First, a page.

Mr Carney’s speech

This week the outgoing Governor of the Bank of England gave a speech which was read as dovish and temporarily drove the pound down. He set out how despite low interest rates the Bank could if necessary ease money policy more. He did not encompass all of the ways in which the Bank could ease but was right about the possibility and the general magnitude of flexibility left in the system.

There were two glaring omissions from the speech. There was no detailed examination of the worldwide Central Bank moves to ease over the last few months, as practically every other Central Bank has joined the necessary move to stop the global slowdown and stimulate growth. China has lowered commercial bank capital requirements and brought forward local authority borrowing. The Fed has cut interest rates three times and pumped money in at the short end. The ECB has resumed Quantitative easing. Brazil, Turkey, Australia, New Zealand, India and many others have cut rates. The UK has done nothing and has ignored the slowdown.

The second is he did not refer to the substantial tightening the Bank has carried out . Contrary to the global trend the Bank has just doubled the countercyclical buffers restricting commercial bank lending. Its words and actions have until Mr Carney spoke this week helped boost the pound, in itself a monetary tightening.

I ask why the Governor did not comment openly on these moves and explain the different path the UK has taken. I think he should seek to justify the tough policy being followed and tell us how this affects growth. He should understand and explain the FPC and MPC interactions and the significance of balance sheet moves by both the Central bank and the commercial banks to money conditions and to economic growth. It looks as if the Bank has yet again misjudged the situation. He talks too much about  alleged Brexit impacts and not enough about the global and domestic policy influences on price and output which are dominant as elsewhere in the world.

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85 Comments

  1. Peter Wood
    Posted January 12, 2020 at 5:40 am | Permalink

    Good Morning,

    I disagree, monetary policy, worldwide, is now ineffective. NEGATIVE rates in the EU should confirm that, along with QE 4(?) in the USA but still the order books are shrinking. No, the economic downturn is more profound than can be resolved simply by cutting rates or pumping more cash into the system. Western nations now exist on borrowed money, that they hope their populations won’t mind when their savings get inflated away. We will have hard times ahead.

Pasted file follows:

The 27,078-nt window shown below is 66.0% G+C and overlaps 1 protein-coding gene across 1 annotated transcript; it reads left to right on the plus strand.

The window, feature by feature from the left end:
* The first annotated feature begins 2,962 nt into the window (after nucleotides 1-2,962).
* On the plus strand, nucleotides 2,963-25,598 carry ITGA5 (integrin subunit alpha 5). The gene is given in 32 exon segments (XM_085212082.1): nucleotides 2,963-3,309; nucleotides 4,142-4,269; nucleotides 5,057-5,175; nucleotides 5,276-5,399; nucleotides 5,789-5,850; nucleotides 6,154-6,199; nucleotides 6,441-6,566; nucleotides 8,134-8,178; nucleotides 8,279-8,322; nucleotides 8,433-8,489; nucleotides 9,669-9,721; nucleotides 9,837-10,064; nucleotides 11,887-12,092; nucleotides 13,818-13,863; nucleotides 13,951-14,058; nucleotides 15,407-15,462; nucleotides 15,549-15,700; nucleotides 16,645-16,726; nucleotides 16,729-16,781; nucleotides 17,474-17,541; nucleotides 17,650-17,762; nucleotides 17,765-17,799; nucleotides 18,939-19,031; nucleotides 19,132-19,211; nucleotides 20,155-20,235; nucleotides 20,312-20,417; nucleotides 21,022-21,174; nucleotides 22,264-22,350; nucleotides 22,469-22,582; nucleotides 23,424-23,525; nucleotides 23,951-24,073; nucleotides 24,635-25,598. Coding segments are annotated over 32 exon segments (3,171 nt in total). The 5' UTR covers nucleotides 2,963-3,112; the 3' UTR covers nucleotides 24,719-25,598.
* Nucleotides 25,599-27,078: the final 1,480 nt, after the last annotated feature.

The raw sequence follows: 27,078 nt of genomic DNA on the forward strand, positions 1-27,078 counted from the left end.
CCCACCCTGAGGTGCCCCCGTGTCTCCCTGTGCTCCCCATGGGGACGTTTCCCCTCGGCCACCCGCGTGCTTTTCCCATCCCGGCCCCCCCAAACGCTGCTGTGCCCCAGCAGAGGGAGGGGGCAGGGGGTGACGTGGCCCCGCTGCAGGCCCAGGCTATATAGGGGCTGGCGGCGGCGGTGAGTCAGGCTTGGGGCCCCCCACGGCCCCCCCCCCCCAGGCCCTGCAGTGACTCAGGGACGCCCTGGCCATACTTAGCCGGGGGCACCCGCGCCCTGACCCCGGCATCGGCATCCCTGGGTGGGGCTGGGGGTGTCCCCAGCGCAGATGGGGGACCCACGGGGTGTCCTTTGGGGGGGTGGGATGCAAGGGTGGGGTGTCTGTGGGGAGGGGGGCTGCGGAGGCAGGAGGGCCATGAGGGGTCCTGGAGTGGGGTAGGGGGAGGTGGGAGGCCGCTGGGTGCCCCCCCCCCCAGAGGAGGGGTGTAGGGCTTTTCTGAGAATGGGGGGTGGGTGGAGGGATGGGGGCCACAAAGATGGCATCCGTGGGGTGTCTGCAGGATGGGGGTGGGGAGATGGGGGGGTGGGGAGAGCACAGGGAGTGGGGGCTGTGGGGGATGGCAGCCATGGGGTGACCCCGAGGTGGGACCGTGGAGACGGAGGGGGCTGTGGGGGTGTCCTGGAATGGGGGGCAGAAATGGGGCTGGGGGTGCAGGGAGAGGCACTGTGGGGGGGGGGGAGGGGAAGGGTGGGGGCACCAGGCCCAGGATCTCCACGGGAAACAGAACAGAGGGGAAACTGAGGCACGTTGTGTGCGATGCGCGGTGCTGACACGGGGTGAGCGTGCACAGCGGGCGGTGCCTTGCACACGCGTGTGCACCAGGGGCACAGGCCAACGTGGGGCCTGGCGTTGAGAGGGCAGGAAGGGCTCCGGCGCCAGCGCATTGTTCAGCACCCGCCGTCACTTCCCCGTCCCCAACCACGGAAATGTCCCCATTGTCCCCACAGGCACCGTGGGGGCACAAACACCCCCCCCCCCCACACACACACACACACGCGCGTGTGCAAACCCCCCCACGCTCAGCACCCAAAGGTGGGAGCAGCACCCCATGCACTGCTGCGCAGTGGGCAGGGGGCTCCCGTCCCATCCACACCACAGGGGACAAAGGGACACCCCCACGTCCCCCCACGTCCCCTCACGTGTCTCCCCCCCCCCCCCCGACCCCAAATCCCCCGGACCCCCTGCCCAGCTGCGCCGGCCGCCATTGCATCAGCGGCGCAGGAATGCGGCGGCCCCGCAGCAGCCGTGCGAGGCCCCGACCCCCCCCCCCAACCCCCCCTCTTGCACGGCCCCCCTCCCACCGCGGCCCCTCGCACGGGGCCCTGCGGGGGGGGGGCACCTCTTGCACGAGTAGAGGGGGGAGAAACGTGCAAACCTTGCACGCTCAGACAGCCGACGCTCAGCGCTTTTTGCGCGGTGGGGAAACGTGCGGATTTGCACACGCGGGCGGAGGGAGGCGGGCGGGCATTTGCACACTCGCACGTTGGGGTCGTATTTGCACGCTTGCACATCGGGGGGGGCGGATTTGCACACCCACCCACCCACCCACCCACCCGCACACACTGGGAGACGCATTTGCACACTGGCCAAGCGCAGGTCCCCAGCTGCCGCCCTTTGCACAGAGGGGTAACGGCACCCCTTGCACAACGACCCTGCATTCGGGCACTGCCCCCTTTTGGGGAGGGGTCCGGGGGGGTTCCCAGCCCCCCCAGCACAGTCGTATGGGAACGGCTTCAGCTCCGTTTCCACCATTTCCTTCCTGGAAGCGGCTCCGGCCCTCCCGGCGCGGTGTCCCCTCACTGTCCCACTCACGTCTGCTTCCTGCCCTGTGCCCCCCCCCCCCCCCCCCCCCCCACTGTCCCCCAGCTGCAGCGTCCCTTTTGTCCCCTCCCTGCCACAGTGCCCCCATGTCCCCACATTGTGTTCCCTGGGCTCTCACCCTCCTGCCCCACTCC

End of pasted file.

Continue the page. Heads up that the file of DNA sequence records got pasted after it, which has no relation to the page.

• acorn
      Posted January 12, 2020 at 8:42 am | Permalink

      Central Bank momentary controls are ineffective at low interest rates and it is pointless blaming them for a decade of austerity that has shrunk the productive capacity of the nation.

      The UK is in a Brexit inspired liquidity trap. Nobody knows where the pound is going or if interest rates will get jerked up to defend it. Why save or invest in anything that will suffer capital losses if interest rates go up.

      • NickC
        Posted January 12, 2020 at 1:53 pm | Permalink

        Acorn, Your comment is almost totally incoherent. There is no connection between a supposed “decade” of “austerity” and your claimed “Brexit inspired” liquidity trap. Greece had real austerity imposed on it. By your EU empire.

        The (relative) lack of investment, and liquidity problems, have been caused by two main factors. One is China injecting massive deflation into the global economy. The other is fear of continuing recession stemming from the bank crash of 2008 ultimately caused by Clinton beefing up the CRA.

        • Martin in Cardiff
          Posted January 12, 2020 at 8:47 pm | Permalink

          The Right claim that Greece’s problems were caused by a particularly Mediterranean form of socialism.

          So, do you think that the European Union institutions should lend the good taxpayer’s money to such a country, without asking for some evidence of an intention to acquire the capacity to repay it then? The Greeks could always have refused it.

          Make up what passes for your minds, do.

          • Edward2
            Posted January 13, 2020 at 7:59 am | Permalink

            Is that what the right claims Martin or what you have just made up?
            Greece suffers from a currency that has a value set by Germany.
            If it had it’s own currency it would float downwards and ease the situation.
            I notice you didn’t use the austerity word as it is the EU and there is no austerity in the EU is there..
            PS
            I note you are returning to adding a bit of personal abuse in your posts.
            No need..

          • NickC
            Posted January 13, 2020 at 3:30 pm | Permalink

            Martin, Greece should leave the Euro, to escape the vindictive EU’s austerity and bad management stemming from the inappropriate EMU.

        • acorn
          Posted January 13, 2020 at 7:15 am | Permalink

          The outgoing governor told the Financial Times that the global economy is heading towards a “liquidity trap” that would undermine central banks’ efforts to avoid a future recession.

          A global liquidity trap occurs when central banks lose all effectiveness to manage the economy because demand is weak and looser policy does not encourage any additional spending. FT.

          • NickC
            Posted January 13, 2020 at 3:26 pm | Permalink

            Acorn, Global, not UK as you claimed. Global, not “Brexit inspired” as you claimed. You can’t even agree with yourself.